Greensboro Complete Streets Corridor Feasibility Study
Pursuing a safe, efficient, and sustainable travel system that offers convenient travel choices
Greensboro Department of Transportation
Size: 1.8 miles
Completed Year: 2020
As part of an ongoing mission to create a more equitable transportation system, the Greensboro Department of Transportation (GDOT) partnered with Gannett Fleming to perform a Corridor Feasibility Study for a 1.8-mile section of a key east-west thoroughfare just south of downtown.
With annual average daily traffic volumes greater than 25,000 vehicles per day, West Gate City Boulevard provides connections between the downtown district, Interstate 40 (I-40), and major cultural destinations, including the Greensboro Coliseum Complex and University of North Carolina Greensboro (UNCG).
The effort resulted in streetscape enhancement concepts for the corridor crafted to achieve the goals of the Complete Streets policy. These policy goals included developing a transportation system that:
- Is safe, efficient, sustainable, and environmentally compatible.
- Provides convenient choices for traveling throughout the Greensboro Metropolitan Area.
What We Did
Maintaining vehicular capacity on the busy thoroughfare is a primary goal, but Greensboro is seeking to do more within the limited public right of way.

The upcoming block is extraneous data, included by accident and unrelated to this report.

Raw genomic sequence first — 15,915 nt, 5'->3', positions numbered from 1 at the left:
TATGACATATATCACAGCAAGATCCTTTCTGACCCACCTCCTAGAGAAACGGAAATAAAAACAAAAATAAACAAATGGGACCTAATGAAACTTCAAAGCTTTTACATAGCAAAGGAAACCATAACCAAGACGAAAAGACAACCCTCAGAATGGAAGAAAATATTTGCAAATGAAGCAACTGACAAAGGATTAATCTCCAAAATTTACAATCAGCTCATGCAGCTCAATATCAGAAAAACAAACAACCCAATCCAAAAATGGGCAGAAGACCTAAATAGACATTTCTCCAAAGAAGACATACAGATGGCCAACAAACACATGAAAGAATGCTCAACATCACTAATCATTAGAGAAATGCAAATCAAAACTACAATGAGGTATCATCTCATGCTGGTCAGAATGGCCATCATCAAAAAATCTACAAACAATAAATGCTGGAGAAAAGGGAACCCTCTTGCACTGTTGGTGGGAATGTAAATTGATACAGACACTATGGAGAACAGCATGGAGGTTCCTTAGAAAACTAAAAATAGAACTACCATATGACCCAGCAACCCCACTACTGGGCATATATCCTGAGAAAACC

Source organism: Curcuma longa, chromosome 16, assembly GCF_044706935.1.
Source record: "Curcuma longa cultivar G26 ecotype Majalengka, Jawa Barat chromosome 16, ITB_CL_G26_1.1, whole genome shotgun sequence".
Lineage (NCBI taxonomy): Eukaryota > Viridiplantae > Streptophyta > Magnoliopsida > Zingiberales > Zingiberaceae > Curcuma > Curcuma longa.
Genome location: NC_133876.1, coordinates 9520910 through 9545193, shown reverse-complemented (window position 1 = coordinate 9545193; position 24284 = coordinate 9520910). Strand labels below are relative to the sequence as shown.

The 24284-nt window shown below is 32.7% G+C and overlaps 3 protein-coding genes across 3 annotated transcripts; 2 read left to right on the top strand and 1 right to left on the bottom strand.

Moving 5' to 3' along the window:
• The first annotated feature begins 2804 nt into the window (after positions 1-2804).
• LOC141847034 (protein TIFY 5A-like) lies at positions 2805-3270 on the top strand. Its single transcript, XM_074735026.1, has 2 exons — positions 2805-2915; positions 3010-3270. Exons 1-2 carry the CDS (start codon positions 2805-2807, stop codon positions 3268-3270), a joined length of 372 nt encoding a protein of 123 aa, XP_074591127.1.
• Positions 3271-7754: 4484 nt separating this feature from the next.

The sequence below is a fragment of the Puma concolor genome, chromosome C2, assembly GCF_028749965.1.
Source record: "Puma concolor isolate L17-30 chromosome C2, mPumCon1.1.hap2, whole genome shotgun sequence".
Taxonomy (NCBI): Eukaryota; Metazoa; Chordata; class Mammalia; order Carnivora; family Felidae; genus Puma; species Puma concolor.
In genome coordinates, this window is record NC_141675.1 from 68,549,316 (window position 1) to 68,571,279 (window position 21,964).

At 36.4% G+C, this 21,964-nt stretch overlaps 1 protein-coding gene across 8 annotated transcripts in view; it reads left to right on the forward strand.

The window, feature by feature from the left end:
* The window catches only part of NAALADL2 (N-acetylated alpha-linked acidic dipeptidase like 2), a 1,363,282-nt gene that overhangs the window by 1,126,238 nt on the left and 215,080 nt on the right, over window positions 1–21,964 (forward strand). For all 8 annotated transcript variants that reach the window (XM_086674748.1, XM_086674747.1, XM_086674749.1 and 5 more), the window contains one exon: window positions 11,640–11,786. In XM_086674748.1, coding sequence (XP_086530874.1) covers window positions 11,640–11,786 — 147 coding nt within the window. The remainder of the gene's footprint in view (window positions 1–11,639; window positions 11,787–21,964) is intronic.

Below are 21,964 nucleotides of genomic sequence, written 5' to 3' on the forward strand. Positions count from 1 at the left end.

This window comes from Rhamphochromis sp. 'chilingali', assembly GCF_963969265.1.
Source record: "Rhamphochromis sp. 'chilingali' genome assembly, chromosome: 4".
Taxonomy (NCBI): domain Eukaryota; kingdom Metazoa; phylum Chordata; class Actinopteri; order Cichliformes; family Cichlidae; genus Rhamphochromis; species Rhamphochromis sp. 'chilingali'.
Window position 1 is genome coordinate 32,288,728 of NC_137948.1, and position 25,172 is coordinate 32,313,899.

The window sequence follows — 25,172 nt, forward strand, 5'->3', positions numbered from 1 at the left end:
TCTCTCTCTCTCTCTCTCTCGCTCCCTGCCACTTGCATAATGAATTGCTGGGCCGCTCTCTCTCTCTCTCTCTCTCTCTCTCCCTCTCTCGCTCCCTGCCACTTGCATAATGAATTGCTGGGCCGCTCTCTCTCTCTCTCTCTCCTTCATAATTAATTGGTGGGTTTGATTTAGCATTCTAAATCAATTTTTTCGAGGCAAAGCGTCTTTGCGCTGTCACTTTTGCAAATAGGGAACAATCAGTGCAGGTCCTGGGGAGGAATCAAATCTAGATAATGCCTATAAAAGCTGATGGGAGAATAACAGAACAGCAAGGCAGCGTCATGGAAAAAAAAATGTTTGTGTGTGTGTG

Close coordination with UNCG staff and consultation with the Campus Master Plan were essential to align visions with a focus on safe and convenient crossings for students accessing UNCG’s main campus a few blocks north of the corridor. Collaboration with key stakeholders as well as a tight focus on project goals enabled the study team to develop an effective road map to guide significant community enhancement.
The plan features sidewalk widening throughout the corridor. It also includes a 10-foot side path along the north side of the roadway to accommodate bicyclists and connect to Greensboro’s Downtown Greenway. A key streetscape concept objective is to identify areas along the corridor where aesthetic enhancements may be pursued, including, but not limited to:
- Bus shelter upgrades.
- Robust and inclusive public and stakeholder engagement program featured user surveys, small group meetings, and focused community outreach.
- Sidewalk widening and side path support walking and biking to access downtown businesses and attractions.
- Safe and convenient crossings for students traveling to and from UNCG’s main campus.
- Landscaping and other street enhancements add aesthetic appeal.
Road map for the implementation of Complete Streets concepts.
Support for equitable transportation systems and convenient travel choices.
Maximized multimodal utility within the existing right of way.